This is a most pleasant snapshot of the kind of music that could be heard in London around the turn of the 18th century, from the time of the death of Purcell to the early years of Handel in the city. There may be nothing here to set your listening experience on fire, but, equally, there’s nothing to spoil it.
Much of the music is little-known – note the number of first recordings – indeed, some of the composers will be not much more for most listeners than names in text books. Only Purcell’s ‘Tell me some pitying angel’ (The Blessed Virgin’s Expostulation) is at all well known: in some respects it was a mistake to include it here, since it fits more neatly into collections of Purcell’s music, such as the King’s Consort on Hyperion. (Volume 3, CDA66623, available from the Hyperion Archive Service or on the wonderful complete set of church music on CDS44141/51: Bargain of the Month – see review). It fills a space better reserved for more unfamiliar material; it is, nevertheless, excellently performed here, with Philippa Hyde’s lucid voice fitting it to a T.
If the name William Croft rings a bell at all, it’s likely to be for his Purcell-inspired setting of the Burial Service, the epitome of stately Anglican music. That and other church music is very well presented by St Paul’s Cathedral choir on Hyperion’s inexpensive Helios label (CDH55252 – see review: try his harpsichord music, too, on Soundboard SBCD991 – see review). Croft’s pastoral ‘symphony song’, one of the premiere recordings here, offers a real contrast.
Handel’s Venus and Adonis is also claimed as a first recording, though there already exists a recent version by the Zefiro Ensemble on Deutsche Harmonia Mundi (8869763032) and the two most substantial arias were included on a recording of Handel’s English Cantatas on Avie (2 CDs, AV2153 – see review). What we are offered on the new CD is a reconstruction by Peter Holman, with the two recitatives re-composed. It’s convincing, but the two arias stand well enough on their own on Avie.
For me the major discovery was Nicola Haym’s Chandos Anthem – yes, other composers than Handel did set music for the Duke of Chandos at Cannons – a setting of parts of Psalm 51, different from the more famous Chandos anthems, but music which challenges Handel’s hegemony. It’s also almost unfailingly joyful, in a manner not entirely appropriate to one of the penitential psalms, but very easy on the ear.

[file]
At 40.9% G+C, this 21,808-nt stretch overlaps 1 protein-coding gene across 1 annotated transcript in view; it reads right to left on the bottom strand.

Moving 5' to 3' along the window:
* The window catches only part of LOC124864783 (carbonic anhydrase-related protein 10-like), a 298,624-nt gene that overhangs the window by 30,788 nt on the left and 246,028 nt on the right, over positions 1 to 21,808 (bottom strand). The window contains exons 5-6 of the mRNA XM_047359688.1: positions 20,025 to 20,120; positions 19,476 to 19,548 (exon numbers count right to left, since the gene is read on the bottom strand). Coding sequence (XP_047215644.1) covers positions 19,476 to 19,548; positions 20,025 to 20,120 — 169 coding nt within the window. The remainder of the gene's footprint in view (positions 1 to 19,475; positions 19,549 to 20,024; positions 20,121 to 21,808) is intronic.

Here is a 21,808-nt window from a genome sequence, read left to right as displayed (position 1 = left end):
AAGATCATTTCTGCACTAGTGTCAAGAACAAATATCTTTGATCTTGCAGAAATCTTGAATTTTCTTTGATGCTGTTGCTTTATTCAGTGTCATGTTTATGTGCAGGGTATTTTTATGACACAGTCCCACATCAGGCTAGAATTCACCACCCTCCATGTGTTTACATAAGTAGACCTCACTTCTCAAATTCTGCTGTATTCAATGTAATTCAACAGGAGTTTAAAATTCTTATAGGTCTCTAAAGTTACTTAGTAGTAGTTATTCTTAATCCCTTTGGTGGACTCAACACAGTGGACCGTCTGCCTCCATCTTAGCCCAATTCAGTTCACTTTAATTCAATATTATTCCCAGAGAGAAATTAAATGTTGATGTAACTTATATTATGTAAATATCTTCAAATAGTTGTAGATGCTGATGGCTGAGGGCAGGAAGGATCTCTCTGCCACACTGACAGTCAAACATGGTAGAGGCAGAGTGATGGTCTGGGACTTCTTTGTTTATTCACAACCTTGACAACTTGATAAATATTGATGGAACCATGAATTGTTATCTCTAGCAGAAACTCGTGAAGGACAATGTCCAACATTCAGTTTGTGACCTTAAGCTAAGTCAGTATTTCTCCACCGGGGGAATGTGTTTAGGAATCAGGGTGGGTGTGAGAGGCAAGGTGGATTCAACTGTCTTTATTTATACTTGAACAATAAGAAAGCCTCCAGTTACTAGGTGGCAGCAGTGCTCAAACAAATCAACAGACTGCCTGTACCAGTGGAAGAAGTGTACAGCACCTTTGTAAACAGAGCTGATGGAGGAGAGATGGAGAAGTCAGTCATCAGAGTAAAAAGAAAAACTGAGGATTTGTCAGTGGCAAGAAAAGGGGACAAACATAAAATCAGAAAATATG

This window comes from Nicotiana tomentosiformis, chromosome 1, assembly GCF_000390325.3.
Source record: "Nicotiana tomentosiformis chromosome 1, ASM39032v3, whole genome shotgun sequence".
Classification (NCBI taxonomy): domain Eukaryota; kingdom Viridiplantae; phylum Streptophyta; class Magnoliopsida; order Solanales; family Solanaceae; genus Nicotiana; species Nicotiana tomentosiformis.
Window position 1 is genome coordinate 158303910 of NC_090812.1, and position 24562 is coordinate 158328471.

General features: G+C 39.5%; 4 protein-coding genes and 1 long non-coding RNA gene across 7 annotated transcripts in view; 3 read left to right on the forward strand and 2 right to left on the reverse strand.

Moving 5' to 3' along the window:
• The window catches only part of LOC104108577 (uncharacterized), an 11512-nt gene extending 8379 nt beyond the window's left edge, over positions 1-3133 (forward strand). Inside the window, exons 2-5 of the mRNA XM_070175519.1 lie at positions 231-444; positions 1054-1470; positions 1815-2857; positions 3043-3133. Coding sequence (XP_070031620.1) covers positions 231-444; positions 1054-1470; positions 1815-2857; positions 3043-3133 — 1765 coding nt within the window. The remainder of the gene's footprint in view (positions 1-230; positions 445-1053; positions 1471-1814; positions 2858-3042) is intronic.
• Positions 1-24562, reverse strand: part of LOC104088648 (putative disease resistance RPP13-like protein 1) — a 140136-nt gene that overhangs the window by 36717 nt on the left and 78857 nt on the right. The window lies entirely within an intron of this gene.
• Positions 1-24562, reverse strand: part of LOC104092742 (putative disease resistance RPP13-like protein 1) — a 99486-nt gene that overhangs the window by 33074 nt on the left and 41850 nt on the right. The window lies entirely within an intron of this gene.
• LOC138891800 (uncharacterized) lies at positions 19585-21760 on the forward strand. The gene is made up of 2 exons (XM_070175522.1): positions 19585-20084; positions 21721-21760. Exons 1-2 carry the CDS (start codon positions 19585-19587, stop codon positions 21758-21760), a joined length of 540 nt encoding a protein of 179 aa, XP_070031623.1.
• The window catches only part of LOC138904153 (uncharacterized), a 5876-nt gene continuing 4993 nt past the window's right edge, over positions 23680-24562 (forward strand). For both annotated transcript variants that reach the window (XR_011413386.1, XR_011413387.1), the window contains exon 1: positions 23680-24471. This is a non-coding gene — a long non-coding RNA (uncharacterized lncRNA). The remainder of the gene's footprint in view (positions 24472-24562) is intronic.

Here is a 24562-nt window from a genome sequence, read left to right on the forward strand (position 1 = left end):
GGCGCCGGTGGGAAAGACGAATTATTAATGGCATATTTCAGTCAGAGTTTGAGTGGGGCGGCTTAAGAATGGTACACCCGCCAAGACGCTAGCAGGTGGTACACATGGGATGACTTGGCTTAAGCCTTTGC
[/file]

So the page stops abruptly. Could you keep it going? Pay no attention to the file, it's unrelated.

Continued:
I’ve already praised Philippa Hyde’s contribution to the Purcell work. Her performances in the other works are of equally high quality and she is most ably supported by the Parley of Instruments, who also work their customary magic in the instrumental interludes. The whole is woven together by master magician Peter Holman. The quality of Holman’s contribution I took for granted even before playing the recording, but Ms Hyde has been a major (re)-discovery. She sings Semira on the Hyperion recording of Arne’s Artaxerxes, the reissue of which I reviewed some time ago, but I hadn’t really taken on board the excellence of her singing till now. Actually, I note that I thought her diction less than exemplary in Arne – see review – a comment which certainly does not apply to the new recording. (Look out for a review of the new Linn Records version of Artaxerxes in my March 2011 Download Roundup).
My Arcam Solo refused to recognise the CD, but other less fussy – and less expensive – decks readily obliged. Otherwise the recording is excellent, though audiophiles will regret that there is no SACD and that the download from Chandos’ own site, theclassicalshop.net comes in mp3 and lossless only, without the 24-bit option which they have been offering recently – a pity, since the original was, of course, recorded in 24-bit sound.
The excellent notes complete an offering which will appeal strongly, albeit to a limited audience. Even if you aren’t an expert in the music of this period, if you like Purcell and Handel, I’d encourage you to try this programme of music by their contemporaries. To end where I began, it may not set your listening experience afire, but you’re almost bound to enjoy it. If you’re not sure, like other Chandos recordings, it can be sampled via the invaluable Naxos Music Library.
Giovanni Battista DRAGHI (c.1640–1708)
‘Where art thou, God of Dreams?’* from Romulus and Hersilia (1682) for soprano, two violins, bass viol, and harpsichord [2:58]
** Trio Sonata in g minor for two violins, bass viol, and organ [8:24]
Henry PURCELL (1659–1695)
Tell me, some pitying angel, Z196 (1693)* [6:39]
Raphael COURTEVILLE (fl. c. 1675–c. 1735)
** Creep softly, purling streams (1687)* for soprano, two violins, bass viol, and harpsichord [3:58]
Nicola MATTEIS (fl. c. 1670–c. 1713)
Suite in d minor (1687) [7:44]
William CROFT (1678–1727)
** For rural and sincerer joys* Symphony song for soprano, two violins, bass viol, and harpsichord [7:45]
John WELDON (1676–1736)
** Suite in d minor for two violins, bass viol, and organ [10:04]
George Frideric HANDEL (1685–1759)
** Venus and Adonis, Cantata for soprano, violin, cello, and harpsichord – reconstructed by Peter Holman, HWV85 (c. 1711)*† [10:11]
Johann Christoph PEPUSCH (1667–1752)
** Sonata ‘Smallcoal’ in D for two violins, cello, and harpsichord [3:52]
Nicola Francesco HAYM (1678–1729)
Have mercy upon me, O God (1716)* Chandos anthem for soprano, two violins, cello, and organ [14:07]